John Hrynyk emerged from his car at the Carousel Center mall after nabbing a parking space 100 feet from an entrance. The 55-year-old scrap-yard owner admits he's the type to slowly...
SYRACUSE, N.Y. — John Hrynyk emerged from his car at the Carousel Center mall after nabbing a parking space 100 feet from an entrance.
The 55-year-old scrap-yard owner admits he’s the type to slowly prowl the mall parking lot until he finds a spot close to the building. “I always look for the closest spot to the door, and 90 percent of the time I find one,” he said.
Most Read Stories
- What you need to know about Inauguration Day protests, events in Seattle
- Christopher Monfort, killer of Seattle police officer, found dead in prison cell
- 50,000 expected to attend Seattle women’s march day after Trump inauguration WATCH
- Breitbart editor Milo Yiannopoulos sold out for UW speech; WSU event canceled due to weather
- Why are home prices so high? Seattle has 2nd-lowest rate of homes for sale in U.S.
A classic “search and destroyer.”
Connecticut-based Response Insurance surveyed its drivers and identified what it says are the four main species of mall parkers: “search and destroyers,” “lay and wait,” “stalkers” and “see it and take it.”
But in the asphalt jungle, it turns out, it’s the least aggressive who are getting the last laugh.
Search and destroyers roam the aisles, cruising endlessly for the perfect spot. Lay-and-wait parkers position themselves at the end of an aisle and wait for a space to open up in what they start to believe is their territory. Stalkers, the most predatory, slowly follow shoppers leaving the store back to their parking spot.
The three methods risk situations that can lead to stress or conflict. For example, Hrynyk was lucky he didn’t run into another search and destroyer waiting for the same spot, said Ray Palermo, a spokesman for Response Insurance.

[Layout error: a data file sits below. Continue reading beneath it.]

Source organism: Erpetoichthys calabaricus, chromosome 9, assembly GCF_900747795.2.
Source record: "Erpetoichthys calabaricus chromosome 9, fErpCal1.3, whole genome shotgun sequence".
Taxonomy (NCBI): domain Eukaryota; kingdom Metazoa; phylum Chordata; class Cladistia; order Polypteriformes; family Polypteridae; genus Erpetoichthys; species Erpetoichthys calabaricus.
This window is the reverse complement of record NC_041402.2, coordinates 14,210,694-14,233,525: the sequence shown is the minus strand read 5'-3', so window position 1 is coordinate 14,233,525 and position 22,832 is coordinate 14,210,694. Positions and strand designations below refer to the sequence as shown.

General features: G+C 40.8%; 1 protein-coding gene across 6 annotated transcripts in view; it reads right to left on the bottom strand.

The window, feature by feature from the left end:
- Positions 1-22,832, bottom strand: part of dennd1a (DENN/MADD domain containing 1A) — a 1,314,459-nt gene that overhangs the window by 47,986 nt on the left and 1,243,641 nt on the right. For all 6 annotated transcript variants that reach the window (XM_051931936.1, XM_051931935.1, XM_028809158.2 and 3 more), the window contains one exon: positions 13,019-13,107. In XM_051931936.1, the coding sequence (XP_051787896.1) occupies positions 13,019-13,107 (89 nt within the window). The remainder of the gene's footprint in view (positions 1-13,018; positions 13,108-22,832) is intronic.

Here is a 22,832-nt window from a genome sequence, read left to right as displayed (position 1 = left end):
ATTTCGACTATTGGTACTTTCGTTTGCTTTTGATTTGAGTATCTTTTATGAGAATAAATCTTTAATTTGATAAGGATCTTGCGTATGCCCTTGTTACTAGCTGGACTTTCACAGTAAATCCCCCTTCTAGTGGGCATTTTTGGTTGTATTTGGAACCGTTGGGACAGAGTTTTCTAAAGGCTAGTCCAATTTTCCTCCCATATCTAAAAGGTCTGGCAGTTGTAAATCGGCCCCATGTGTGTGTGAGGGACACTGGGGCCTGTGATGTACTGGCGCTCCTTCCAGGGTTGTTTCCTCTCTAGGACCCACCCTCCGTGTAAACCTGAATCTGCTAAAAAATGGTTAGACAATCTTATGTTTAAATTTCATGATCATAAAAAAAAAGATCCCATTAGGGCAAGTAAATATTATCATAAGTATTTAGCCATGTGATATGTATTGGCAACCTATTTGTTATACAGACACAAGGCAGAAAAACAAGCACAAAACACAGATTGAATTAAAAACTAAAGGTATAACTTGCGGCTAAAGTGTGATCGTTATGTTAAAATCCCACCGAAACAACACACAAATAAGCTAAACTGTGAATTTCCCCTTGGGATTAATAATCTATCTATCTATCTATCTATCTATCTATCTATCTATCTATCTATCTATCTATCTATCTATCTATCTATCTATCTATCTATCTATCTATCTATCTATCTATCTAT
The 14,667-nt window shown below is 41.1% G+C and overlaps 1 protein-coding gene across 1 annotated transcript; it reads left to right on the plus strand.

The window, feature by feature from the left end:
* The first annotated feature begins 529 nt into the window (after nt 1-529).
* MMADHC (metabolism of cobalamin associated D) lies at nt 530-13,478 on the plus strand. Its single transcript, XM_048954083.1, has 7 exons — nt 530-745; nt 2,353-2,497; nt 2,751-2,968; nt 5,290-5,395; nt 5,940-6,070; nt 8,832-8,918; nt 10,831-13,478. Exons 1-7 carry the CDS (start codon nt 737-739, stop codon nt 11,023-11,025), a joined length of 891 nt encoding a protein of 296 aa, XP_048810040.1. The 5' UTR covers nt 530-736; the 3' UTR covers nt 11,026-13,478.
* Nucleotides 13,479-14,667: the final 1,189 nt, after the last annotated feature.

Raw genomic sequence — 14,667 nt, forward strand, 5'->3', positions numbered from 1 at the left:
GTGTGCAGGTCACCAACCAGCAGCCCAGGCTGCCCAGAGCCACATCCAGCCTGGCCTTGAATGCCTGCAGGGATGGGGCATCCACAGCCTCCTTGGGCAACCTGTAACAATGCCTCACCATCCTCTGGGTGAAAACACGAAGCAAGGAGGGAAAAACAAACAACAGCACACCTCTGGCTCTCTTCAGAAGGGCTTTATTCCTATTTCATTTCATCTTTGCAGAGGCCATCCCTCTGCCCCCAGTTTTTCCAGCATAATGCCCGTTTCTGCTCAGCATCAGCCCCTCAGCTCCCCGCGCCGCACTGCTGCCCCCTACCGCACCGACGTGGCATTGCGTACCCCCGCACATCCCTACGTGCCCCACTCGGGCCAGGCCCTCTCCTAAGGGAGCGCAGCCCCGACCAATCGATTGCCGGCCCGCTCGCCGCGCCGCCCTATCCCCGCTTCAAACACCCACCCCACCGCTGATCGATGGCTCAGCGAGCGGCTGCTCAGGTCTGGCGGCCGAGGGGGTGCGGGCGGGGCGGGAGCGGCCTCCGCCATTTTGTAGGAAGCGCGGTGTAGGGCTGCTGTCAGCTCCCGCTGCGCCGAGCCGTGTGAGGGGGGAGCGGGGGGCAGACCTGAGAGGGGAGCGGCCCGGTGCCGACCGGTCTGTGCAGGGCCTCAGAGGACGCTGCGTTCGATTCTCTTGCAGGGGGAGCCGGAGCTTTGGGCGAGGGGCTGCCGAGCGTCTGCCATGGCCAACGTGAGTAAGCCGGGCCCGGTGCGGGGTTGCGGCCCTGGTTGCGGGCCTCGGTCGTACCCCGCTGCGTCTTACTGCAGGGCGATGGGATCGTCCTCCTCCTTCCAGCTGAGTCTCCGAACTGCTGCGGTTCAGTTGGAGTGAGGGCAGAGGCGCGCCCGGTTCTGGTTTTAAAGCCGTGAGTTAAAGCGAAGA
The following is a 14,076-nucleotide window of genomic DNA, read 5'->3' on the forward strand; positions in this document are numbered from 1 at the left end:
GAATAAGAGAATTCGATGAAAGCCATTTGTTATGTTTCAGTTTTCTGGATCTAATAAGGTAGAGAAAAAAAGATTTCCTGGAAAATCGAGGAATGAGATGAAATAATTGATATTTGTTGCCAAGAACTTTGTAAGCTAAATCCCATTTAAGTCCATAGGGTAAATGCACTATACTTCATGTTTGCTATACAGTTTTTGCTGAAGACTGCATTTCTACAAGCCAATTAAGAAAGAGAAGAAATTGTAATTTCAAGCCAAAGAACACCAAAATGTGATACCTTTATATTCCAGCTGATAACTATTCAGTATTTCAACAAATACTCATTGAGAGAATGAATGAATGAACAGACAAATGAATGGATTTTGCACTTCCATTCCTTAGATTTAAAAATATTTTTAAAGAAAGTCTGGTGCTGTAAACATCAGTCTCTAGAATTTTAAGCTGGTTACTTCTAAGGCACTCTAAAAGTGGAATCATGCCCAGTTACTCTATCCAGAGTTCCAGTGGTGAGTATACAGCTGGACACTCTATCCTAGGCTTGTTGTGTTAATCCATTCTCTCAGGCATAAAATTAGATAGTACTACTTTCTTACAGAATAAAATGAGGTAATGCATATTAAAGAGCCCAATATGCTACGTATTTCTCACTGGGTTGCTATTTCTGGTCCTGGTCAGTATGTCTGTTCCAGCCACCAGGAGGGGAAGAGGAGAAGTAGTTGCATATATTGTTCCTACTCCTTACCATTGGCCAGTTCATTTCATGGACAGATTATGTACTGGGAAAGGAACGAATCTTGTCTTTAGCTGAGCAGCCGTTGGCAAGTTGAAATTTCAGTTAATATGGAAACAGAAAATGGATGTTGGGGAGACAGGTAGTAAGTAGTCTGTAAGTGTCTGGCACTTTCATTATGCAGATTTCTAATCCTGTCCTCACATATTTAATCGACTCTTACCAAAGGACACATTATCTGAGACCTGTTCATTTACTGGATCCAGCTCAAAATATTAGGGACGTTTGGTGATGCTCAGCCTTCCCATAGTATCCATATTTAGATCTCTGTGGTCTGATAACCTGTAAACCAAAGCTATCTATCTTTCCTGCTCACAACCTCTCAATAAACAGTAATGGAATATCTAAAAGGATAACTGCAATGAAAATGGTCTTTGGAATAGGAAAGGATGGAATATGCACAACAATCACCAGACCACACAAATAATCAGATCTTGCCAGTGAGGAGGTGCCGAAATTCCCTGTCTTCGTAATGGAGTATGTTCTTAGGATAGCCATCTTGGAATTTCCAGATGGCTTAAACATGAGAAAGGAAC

“It’s not like road rage, but it can cause a lot of stress, nevertheless,” he said.
The favored method is “see it and take it,” where shoppers don’t care how far they have to walk. The company said it’s less stressful and helps drivers save the most time.
Even the AAA likes this option. On its list of tips for surviving holiday driving, the automobile association advises people to “play the outfield. Outlying areas have more spaces, lighter traffic and a lower risk of collision.”
The advice comes at a time when parking lots may be crammed with last-minute shoppers. The National Retail Federation estimated that up to 20 percent of holiday sales would occur the week before Christmas.
Jena Hamilton, 24, gets irritated by the lay and waiters and the stalkers.
“You’re trying to put your bags in the car,” Hamilton said. “You want to get your car warmed up, everything adjusted. Then you see this car in the rearview mirror with its blinker on, and a line of cars waiting behind them. It can be nerve-racking, as if holiday shopping weren’t stressful enough.”
Greg Adessa, 18, a culinary-school student, said he parks as far away as he can.
“I have a new car, but even when I had my old beat-up Caddy, I park away from people so I don’t have to deal with this,” he said, pointing to the chaos around him.